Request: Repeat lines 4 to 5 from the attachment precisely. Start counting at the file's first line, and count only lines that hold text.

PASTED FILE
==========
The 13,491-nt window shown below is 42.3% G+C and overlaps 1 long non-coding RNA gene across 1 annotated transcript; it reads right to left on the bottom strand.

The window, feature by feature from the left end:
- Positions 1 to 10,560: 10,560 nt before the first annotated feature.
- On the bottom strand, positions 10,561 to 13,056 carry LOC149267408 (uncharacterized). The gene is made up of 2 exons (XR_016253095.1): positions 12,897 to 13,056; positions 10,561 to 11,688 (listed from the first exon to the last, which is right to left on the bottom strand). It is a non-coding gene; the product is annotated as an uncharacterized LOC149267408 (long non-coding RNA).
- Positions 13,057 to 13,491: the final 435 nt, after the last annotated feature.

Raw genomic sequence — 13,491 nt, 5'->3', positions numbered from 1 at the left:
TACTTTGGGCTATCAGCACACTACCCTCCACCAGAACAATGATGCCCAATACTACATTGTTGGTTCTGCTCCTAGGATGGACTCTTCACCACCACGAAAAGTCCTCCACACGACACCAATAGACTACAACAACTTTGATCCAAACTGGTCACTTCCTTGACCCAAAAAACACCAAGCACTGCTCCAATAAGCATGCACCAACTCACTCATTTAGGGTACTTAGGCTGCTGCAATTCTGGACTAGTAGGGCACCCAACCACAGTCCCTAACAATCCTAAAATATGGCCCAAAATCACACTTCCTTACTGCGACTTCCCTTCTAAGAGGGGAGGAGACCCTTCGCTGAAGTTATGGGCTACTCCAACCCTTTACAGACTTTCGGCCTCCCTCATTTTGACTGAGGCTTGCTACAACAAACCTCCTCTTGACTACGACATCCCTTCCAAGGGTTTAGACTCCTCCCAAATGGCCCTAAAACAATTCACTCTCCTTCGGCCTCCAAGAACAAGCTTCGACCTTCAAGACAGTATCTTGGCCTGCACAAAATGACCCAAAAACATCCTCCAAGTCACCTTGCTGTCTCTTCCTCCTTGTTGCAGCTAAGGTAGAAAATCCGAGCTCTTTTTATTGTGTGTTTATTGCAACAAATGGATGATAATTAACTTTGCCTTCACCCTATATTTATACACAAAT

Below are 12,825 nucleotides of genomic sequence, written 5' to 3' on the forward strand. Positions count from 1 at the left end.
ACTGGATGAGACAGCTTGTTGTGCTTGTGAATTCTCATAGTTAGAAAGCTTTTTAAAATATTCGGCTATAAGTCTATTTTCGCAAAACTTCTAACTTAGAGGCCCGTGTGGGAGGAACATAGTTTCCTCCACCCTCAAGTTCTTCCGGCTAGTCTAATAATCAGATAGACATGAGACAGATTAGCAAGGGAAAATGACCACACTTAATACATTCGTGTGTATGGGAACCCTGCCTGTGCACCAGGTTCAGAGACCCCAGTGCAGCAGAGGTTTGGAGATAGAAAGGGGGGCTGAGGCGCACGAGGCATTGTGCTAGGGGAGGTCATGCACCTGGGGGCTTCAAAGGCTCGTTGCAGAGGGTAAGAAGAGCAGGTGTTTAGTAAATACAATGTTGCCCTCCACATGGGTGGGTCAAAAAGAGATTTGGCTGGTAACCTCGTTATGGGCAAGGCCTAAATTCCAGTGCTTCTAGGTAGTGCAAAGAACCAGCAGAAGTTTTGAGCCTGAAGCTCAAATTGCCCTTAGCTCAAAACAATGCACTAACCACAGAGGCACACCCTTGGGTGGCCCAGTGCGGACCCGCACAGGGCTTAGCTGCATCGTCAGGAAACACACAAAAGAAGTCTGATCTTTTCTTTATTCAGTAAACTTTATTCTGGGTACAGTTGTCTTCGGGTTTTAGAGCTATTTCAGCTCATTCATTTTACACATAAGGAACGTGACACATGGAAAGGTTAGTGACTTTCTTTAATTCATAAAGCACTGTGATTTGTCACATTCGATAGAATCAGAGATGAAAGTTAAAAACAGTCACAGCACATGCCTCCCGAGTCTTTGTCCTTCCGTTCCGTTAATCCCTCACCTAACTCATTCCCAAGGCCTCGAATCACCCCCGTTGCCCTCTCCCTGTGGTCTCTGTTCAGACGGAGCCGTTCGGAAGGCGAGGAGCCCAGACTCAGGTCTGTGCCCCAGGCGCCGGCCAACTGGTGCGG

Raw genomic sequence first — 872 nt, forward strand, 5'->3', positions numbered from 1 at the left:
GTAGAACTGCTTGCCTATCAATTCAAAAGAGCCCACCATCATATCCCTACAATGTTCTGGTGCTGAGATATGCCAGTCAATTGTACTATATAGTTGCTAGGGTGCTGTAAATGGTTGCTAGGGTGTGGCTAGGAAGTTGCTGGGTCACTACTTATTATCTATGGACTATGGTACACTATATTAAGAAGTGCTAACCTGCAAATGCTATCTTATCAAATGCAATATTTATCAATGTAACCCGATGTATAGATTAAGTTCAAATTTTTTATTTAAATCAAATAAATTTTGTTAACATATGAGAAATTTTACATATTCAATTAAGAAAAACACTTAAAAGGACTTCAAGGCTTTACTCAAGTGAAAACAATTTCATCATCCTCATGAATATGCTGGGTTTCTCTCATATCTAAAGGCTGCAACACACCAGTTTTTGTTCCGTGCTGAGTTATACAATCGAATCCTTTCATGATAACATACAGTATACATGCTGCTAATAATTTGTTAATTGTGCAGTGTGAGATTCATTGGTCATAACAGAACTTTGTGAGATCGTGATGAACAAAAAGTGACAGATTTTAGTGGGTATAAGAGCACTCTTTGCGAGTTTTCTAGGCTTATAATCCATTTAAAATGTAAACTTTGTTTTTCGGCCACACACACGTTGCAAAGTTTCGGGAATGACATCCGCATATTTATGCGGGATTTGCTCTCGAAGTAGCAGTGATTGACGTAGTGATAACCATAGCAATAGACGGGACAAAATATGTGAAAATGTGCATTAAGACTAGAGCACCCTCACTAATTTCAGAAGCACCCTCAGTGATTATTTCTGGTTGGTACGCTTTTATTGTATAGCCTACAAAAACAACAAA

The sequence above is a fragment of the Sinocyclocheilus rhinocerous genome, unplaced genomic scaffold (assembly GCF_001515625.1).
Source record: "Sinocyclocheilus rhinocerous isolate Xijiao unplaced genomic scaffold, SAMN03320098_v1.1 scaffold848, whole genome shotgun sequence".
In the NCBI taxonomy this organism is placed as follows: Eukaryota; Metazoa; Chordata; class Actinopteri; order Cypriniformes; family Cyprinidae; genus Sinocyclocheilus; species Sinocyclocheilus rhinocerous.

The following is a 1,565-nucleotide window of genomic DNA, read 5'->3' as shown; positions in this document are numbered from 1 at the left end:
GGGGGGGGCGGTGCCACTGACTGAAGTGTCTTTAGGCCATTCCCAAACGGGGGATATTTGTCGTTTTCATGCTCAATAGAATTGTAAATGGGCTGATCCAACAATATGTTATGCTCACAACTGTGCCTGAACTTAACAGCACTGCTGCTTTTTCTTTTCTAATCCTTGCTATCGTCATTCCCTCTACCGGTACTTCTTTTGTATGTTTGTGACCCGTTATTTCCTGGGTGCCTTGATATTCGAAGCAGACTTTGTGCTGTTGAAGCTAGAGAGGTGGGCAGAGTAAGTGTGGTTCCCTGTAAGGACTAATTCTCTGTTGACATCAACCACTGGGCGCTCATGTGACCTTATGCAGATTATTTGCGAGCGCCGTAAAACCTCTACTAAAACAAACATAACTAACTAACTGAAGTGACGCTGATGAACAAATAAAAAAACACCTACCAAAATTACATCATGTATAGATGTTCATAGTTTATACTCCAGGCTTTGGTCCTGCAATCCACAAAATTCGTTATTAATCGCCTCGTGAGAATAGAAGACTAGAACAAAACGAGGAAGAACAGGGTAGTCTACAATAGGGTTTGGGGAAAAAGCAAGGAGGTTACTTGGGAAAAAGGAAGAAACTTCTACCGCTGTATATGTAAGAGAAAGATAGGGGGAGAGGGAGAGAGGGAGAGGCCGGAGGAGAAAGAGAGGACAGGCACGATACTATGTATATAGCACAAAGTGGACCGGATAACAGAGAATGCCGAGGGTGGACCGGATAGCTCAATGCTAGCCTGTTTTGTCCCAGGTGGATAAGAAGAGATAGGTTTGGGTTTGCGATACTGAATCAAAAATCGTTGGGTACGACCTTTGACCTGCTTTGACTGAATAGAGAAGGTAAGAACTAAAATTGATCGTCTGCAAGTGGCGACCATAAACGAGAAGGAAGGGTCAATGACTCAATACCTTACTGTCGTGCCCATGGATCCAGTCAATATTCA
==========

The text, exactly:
- On the bottom strand, positions 10,561 to 13,056 carry LOC149267408 (uncharacterized). The gene is made up of 2 exons (XR_016253095.1): positions 12,897 to 13,056; positions 10,561 to 11,688 (listed from the first exon to the last, which is right to left on the bottom strand). It is a non-coding gene; the product is annotated as an uncharacterized LOC149267408 (long non-coding RNA).
- Positions 13,057 to 13,491: the final 435 nt, after the last annotated feature.